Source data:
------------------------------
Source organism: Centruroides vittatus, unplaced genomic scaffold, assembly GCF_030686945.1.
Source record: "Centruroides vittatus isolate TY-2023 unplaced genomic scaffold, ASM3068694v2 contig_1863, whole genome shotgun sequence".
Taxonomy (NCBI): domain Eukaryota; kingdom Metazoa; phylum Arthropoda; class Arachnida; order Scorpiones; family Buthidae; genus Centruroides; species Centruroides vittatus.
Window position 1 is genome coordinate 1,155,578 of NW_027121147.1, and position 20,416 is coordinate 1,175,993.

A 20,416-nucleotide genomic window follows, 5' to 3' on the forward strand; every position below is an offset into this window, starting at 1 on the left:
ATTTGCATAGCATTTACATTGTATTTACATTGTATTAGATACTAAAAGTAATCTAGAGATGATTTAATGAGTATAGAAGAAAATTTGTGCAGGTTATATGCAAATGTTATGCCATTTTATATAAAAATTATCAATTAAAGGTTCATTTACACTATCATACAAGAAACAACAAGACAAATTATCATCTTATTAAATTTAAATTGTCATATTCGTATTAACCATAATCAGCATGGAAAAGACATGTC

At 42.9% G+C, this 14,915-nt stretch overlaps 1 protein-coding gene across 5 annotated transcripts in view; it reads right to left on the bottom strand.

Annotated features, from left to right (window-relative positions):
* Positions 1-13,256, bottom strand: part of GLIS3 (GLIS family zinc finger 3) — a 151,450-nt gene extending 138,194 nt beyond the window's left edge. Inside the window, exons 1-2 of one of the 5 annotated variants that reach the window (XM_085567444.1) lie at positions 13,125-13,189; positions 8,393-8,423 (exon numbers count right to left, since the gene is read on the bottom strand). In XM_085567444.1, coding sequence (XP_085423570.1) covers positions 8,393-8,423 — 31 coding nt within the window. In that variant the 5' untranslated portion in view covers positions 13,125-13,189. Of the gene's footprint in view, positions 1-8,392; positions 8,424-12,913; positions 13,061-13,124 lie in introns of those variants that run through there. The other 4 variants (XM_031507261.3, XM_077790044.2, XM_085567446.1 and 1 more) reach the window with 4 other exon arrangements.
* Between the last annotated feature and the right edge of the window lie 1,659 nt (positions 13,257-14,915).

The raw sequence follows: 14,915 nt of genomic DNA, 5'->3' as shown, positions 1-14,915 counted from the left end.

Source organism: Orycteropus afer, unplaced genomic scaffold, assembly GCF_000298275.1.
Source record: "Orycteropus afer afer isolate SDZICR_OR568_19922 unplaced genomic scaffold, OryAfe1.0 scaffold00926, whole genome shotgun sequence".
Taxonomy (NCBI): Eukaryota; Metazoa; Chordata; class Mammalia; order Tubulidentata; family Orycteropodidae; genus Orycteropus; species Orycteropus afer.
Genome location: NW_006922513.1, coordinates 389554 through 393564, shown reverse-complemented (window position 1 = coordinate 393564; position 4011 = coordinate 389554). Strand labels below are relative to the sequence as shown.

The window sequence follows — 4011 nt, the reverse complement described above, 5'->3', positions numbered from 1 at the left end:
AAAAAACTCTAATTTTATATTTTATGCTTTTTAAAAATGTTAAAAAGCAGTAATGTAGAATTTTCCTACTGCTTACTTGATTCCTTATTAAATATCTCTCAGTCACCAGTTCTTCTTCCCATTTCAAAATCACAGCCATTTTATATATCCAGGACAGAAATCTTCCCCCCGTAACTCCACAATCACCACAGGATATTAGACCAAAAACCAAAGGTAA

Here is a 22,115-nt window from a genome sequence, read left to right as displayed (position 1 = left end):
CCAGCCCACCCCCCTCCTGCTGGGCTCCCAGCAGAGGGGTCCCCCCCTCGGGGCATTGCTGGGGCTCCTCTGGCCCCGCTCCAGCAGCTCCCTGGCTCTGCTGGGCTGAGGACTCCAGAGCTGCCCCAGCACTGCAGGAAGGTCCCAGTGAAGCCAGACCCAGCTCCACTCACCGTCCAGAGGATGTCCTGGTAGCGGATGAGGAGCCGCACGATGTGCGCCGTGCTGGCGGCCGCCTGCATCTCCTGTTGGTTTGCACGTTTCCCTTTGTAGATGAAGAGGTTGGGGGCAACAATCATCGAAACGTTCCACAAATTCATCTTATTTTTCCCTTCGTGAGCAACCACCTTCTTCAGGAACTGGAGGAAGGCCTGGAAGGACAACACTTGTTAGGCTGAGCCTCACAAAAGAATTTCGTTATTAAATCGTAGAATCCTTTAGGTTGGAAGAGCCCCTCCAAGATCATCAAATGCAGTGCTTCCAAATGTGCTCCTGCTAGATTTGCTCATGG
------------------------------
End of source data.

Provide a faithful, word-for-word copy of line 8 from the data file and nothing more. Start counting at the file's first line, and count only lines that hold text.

Annotated features, from left to right (window-relative positions):